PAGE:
- Navid Nassiri
What is the difference between ETL and ELT?
It’s a perennial debate: ETL or ELT?
‘E’ is the extraction of data from sources, ‘T’ is the transformation of data, and ‘L’ is the loading of the completed dataset into its destination. ETL transforms data before loading, while ELT transforms it afterwards.
But there are more differences between ETL and ELT than the order in which they are performed. Your choice between ETL or ELT will affect the data storage, processing, and analysis of your data pipeline, so it’s important to think it through before implementing a solution. Here, we’ll discuss the differences between the two methodologies.
ETL and ELT data pipelines
There’s a big difference between ETL and ELT in data warehousing. For example, OLAP (Online Analytical Processing) warehouses can only accept SQL-based data. If you’re using an OLAP destination, ETL may be more suitable since it transforms unstructured data into SQL data in an interim location before loading.
Additionally, ETL can reduce the transfer of sensitive data, such as email addresses and IP addresses, since these can be redacted in the interim stage.
On the other hand, ELT in a data warehouse involves cloud-based platforms, such as Google BigQuery, Snowflake, and Amazon Redshift. These types of data warehouses have the compatibility and flexibility to handle the storage and processing of data in an elastic manner, meaning the interim location isn’t required. ELT in a data warehouse involves cleaning, enrichment, and transformation inside the warehouse itself. The advantage here is that raw data is stored indefinitely, and can undergo multiple transformations.
ETL vs. ELT: pros and cons
There are many advantages and disadvantages between the two approaches. We’ve summarized the main ETL and ELT differences as follows:
ETL pros and cons:
More efficient with system resources, since it requires less processing and storage space to handle structured data.
Typically faster loading speed because records are only transformed once.
Usually lower availability, since data must be transformed in an interim location.
More difficult to debug, due to the gating of data earlier in the pipeline.
Easier to comply with regulations, since sensitive information can be removed, masked, or encrypted before it is loaded into the destination.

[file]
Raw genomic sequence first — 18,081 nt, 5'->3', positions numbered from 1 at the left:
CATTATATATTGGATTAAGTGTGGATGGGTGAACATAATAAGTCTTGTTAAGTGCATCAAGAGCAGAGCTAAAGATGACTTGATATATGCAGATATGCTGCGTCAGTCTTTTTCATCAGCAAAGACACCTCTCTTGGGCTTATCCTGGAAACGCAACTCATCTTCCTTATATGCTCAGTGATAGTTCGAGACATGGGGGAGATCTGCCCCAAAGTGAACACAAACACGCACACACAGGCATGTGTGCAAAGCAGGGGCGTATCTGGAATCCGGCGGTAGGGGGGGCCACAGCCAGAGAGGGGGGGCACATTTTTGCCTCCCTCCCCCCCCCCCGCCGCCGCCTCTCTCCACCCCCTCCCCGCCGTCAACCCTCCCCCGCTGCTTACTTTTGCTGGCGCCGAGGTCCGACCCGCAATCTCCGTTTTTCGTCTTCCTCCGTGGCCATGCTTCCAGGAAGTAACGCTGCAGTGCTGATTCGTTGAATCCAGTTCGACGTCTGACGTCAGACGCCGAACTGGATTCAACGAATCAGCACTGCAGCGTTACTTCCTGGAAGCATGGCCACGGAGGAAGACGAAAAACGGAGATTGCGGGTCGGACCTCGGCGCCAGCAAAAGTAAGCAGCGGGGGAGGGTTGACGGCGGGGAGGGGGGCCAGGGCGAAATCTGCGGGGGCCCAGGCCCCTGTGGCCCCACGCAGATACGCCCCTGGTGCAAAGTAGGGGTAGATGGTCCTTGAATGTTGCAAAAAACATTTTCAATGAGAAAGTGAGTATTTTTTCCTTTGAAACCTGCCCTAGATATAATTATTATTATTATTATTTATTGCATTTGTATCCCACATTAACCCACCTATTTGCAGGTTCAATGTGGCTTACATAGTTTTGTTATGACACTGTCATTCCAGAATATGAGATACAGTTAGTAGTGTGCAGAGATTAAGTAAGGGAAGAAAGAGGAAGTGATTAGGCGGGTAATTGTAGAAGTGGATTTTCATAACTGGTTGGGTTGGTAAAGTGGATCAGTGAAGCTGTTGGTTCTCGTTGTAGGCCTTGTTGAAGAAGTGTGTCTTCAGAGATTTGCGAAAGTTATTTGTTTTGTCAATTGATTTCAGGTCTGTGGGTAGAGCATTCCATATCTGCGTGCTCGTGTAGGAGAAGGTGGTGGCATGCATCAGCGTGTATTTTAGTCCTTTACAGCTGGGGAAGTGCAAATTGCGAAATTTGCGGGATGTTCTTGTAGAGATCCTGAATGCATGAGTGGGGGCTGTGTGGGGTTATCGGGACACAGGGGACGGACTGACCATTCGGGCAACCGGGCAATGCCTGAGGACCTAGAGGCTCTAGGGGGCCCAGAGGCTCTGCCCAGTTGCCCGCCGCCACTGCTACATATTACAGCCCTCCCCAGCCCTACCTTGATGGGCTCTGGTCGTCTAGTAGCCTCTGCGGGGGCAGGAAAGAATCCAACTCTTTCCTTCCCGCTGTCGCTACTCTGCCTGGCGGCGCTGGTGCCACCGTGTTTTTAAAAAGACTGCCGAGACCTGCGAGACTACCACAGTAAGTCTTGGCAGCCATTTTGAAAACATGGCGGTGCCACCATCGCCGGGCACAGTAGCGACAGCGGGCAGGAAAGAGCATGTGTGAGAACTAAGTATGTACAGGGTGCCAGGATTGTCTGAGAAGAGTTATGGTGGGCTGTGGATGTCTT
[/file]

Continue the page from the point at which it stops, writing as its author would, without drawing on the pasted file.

More rigidity, because structured data requires that the transformation process be altered to support new queries or analyses.
ELT pros and cons:
Less efficient with system resources, since the entire unstructured dataset is loaded and manipulated in the destination.
Typically slower loading speed due to additional transformations.
Usually higher availability, since all data is loaded into the data warehouse which means unstructured data can be accessed immediately.
Debugging is easier, due to all data available and retained indefinitely.
More difficult to comply with regulations, since laws such as GDPR and CCPA may prohibit the storage of sensitive information in the cloud.
More flexibility due to the availability of unstructured data and a large number of data formats.
When should you use ELT and when should you use ETL?
When considering ETL vs. ELT, the tools and type of data you have available are important in forming your decision. There is no hard and fast rule. But, generally speaking, situations involving large amounts of data and a cloud-based destination such as Microsoft Azure or Snowflake are more suited to ELT, whereas those with smaller amounts of data and legacy sources are more suited to ETL.
Another key question to answer is: which is more important - availability of the data as soon as possible, or a secure and compliant pipeline? ELT generally tends to suit the former, while ELT is usually better suited to the latter. The key is to carefully examine your sources and requirements so that you can make an informed decision.
If you’re looking for more information about ETL and ELT, take a look at our ultimate guide. Switchboard provides a turnkey platform to take care of your ETL needs so you don’t need an army of data engineers. Get in touch with our experts to see how we can help.